FROM CARD: "PRESENTED BY TYCOON [OF JAPAN] TO HON. LEWIS CASS. THE CONSTRUCTION OF THE CENTRAL WOODEN PART AND STIRRUPS, WHICH IS ALL THAT THERE IS TO THIS NO. IS ESSENTIALLY THE SAME AS CAT. NO. 14,190, OF LACQUERED WOOD IN GOLD SPECKLED RUSSET COLOR."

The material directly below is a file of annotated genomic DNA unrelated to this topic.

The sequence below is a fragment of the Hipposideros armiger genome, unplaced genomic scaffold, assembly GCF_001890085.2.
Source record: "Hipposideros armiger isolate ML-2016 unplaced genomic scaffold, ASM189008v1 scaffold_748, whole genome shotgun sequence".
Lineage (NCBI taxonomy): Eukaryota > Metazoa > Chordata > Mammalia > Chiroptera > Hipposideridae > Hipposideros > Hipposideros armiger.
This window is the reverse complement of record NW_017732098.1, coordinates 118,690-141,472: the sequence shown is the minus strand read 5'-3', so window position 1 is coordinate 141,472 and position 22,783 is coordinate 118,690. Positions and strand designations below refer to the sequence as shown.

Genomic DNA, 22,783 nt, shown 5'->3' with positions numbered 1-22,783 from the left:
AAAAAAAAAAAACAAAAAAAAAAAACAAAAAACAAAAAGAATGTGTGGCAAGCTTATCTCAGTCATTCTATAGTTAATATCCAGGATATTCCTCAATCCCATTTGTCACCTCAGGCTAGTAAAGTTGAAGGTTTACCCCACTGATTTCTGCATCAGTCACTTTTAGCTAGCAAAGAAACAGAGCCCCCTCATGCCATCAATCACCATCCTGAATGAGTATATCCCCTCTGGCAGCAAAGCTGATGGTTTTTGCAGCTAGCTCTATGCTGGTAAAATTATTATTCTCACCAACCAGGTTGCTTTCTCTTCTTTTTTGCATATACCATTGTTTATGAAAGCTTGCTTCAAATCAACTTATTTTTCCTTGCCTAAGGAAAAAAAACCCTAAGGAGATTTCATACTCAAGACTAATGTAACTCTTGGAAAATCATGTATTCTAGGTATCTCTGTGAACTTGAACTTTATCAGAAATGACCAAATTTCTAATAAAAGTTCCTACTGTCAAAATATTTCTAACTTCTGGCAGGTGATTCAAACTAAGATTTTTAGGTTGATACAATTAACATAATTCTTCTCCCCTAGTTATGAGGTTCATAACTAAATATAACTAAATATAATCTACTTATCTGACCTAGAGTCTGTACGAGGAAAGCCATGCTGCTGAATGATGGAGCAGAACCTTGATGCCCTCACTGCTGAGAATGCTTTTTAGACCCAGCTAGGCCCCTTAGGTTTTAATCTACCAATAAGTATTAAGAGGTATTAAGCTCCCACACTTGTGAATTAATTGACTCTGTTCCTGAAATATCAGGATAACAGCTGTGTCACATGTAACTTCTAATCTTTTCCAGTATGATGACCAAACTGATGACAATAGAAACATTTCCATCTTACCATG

Note: The records indicate that this object was presented to Lewis Cass (Secretary of State under President James Buchanan) by the "Tycoon" of Japan, through the members of the First Japanese Mission to the U.S. in 1860. The catalogue card interprets this to mean the Emperor of Japan. However, in the Edo Period of Japan, the word Taikun was used as a diplomatic title designating the Shogun of Japan in relations with foreign countries, as an attempt to convey that the shogun was more important than the Japanese Emperor. A modified version of this word appears in English as "tycoon".